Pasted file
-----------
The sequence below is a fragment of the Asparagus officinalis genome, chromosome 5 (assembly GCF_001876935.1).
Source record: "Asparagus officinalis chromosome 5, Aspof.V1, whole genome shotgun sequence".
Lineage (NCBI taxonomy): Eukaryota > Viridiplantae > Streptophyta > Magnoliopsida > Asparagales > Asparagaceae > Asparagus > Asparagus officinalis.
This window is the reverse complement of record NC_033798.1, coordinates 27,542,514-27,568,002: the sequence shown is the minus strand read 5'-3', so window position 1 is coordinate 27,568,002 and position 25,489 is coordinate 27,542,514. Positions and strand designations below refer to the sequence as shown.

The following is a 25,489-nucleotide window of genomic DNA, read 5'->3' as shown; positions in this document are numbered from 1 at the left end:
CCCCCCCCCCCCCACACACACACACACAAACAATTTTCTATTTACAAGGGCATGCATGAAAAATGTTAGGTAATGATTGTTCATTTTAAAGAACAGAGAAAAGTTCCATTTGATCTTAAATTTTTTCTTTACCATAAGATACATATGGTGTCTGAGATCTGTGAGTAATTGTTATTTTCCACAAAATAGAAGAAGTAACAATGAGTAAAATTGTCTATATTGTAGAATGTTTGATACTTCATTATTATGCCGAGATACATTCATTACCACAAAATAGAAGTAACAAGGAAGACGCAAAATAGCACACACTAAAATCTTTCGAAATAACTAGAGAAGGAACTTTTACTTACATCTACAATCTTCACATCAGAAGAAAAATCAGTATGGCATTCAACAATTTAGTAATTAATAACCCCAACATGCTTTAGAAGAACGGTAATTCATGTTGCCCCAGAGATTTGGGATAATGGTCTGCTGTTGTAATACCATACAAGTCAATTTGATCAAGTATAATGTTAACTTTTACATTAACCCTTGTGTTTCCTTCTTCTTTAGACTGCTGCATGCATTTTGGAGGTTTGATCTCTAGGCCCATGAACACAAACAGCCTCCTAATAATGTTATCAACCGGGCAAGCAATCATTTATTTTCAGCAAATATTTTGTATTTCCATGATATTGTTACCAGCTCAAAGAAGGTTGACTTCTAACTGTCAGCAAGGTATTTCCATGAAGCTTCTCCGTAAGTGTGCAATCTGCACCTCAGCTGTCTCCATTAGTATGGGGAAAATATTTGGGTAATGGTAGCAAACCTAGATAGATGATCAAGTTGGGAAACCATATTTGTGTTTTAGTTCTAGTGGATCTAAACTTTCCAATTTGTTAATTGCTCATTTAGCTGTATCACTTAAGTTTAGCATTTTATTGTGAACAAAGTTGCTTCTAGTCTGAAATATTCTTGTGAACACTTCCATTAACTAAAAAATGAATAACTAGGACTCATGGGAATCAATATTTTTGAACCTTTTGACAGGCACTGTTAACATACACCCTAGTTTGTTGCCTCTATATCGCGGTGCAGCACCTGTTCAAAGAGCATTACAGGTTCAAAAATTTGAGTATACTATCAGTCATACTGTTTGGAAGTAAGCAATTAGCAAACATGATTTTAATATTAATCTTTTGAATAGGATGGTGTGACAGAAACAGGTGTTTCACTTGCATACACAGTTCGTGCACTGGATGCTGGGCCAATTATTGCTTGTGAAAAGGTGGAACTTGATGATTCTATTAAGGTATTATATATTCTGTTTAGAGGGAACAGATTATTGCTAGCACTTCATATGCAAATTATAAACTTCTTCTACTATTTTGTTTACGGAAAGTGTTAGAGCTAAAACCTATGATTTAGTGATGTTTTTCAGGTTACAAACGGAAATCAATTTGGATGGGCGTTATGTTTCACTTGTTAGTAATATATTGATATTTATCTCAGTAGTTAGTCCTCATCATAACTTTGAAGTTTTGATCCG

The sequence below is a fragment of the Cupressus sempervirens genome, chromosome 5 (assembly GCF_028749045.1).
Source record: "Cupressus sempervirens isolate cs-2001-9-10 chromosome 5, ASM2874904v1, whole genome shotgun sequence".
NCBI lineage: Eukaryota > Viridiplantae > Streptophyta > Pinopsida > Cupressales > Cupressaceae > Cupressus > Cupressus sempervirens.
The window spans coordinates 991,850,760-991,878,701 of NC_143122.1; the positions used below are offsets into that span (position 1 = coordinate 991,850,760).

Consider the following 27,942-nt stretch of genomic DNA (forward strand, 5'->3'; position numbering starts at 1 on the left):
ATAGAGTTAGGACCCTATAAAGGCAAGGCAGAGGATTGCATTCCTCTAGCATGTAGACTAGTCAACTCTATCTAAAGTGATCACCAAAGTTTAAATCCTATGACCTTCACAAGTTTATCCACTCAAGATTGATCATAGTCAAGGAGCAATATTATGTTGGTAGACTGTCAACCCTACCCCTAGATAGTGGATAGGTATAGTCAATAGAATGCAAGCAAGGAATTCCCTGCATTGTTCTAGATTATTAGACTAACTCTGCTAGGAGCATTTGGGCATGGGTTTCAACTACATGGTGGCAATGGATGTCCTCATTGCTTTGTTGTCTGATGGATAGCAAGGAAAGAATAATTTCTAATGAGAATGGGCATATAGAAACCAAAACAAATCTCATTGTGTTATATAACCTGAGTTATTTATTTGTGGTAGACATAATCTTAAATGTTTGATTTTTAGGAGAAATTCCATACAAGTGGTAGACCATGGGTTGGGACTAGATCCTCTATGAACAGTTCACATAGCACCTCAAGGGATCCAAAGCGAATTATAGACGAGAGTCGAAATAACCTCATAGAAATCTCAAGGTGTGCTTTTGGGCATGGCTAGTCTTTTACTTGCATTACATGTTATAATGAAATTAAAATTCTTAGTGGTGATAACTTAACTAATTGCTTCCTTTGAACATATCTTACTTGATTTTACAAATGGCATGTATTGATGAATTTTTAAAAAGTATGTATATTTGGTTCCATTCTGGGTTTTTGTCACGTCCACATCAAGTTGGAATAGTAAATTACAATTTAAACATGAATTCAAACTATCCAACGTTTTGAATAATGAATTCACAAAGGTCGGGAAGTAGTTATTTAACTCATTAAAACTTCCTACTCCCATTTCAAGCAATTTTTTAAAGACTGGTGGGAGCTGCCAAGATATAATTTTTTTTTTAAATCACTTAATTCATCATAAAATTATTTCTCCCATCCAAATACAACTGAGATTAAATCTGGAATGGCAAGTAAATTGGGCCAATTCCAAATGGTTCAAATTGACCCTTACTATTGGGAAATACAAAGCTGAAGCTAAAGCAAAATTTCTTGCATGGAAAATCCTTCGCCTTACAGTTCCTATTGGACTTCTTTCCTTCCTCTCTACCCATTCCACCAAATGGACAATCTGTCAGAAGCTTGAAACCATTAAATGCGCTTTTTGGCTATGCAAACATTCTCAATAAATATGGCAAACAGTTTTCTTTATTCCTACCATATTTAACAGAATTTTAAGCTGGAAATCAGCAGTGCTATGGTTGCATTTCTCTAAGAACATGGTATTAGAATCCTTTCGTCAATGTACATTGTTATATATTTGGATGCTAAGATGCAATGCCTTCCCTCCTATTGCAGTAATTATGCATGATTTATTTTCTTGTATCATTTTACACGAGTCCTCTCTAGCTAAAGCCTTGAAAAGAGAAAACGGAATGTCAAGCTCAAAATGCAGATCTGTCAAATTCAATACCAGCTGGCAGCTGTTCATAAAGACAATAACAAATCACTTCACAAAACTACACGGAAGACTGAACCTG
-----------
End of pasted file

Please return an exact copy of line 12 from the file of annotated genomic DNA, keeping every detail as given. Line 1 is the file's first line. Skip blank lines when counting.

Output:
ATAGAGTTAGGACCCTATAAAGGCAAGGCAGAGGATTGCATTCCTCTAGCATGTAGACTAGTCAACTCTATCTAAAGTGATCACCAAAGTTTAAATCCTATGACCTTCACAAGTTTATCCACTCAAGATTGATCATAGTCAAGGAGCAATATTATGTTGGTAGACTGTCAACCCTACCCCTAGATAGTGGATAGGTATAGTCAATAGAATGCAAGCAAGGAATTCCCTGCATTGTTCTAGATTATTAGACTAACTCTGCTAGGAGCATTTGGGCATGGGTTTCAACTACATGGTGGCAATGGATGTCCTCATTGCTTTGTTGTCTGATGGATAGCAAGGAAAGAATAATTTCTAATGAGAATGGGCATATAGAAACCAAAACAAATCTCATTGTGTTATATAACCTGAGTTATTTATTTGTGGTAGACATAATCTTAAATGTTTGATTTTTAGGAGAAATTCCATACAAGTGGTAGACCATGGGTTGGGACTAGATCCTCTATGAACAGTTCACATAGCACCTCAAGGGATCCAAAGCGAATTATAGACGAGAGTCGAAATAACCTCATAGAAATCTCAAGGTGTGCTTTTGGGCATGGCTAGTCTTTTACTTGCATTACATGTTATAATGAAATTAAAATTCTTAGTGGTGATAACTTAACTAATTGCTTCCTTTGAACATATCTTACTTGATTTTACAAATGGCATGTATTGATGAATTTTTAAAAAGTATGTATATTTGGTTCCATTCTGGGTTTTTGTCACGTCCACATCAAGTTGGAATAGTAAATTACAATTTAAACATGAATTCAAACTATCCAACGTTTTGAATAATGAATTCACAAAGGTCGGGAAGTAGTTATTTAACTCATTAAAACTTCCTACTCCCATTTCAAGCAATTTTTTAAAGACTGGTGGGAGCTGCCAAGATATAATTTTTTTTTTAAATCACTTAATTCATCATAAAATTATTTCTCCCATCCAAATACAACTGAGATTAAATCTGGAATGGCAAGTAAATTGGGCCAATTCCAAATGGTTCAAATTGACCCTTACTATTGGGAAATACAAAGCTGAAGCTAAAGCAAAATTTCTTGCATGGAAAATCCTTCGCCTTACAGTTCCTATTGGACTTCTTTCCTTCCTCTCTACCCATTCCACCAAATGGACAATCTGTCAGAAGCTTGAAACCATTAAATGCGCTTTTTGGCTATGCAAACATTCTCAATAAATATGGCAAACAGTTTTCTTTATTCCTACCATATTTAACAGAATTTTAAGCTGGAAATCAGCAGTGCTATGGTTGCATTTCTCTAAGAACATGGTATTAGAATCCTTTCGTCAATGTACATTGTTATATATTTGGATGCTAAGATGCAATGCCTTCCCTCCTATTGCAGTAATTATGCATGATTTATTTTCTTGTATCATTTTACACGAGTCCTCTCTAGCTAAAGCCTTGAAAAGAGAAAACGGAATGTCAAGCTCAAAATGCAGATCTGTCAAATTCAATACCAGCTGGCAGCTGTTCATAAAGACAATAACAAATCACTTCACAAAACTACACGGAAGACTGAACCTG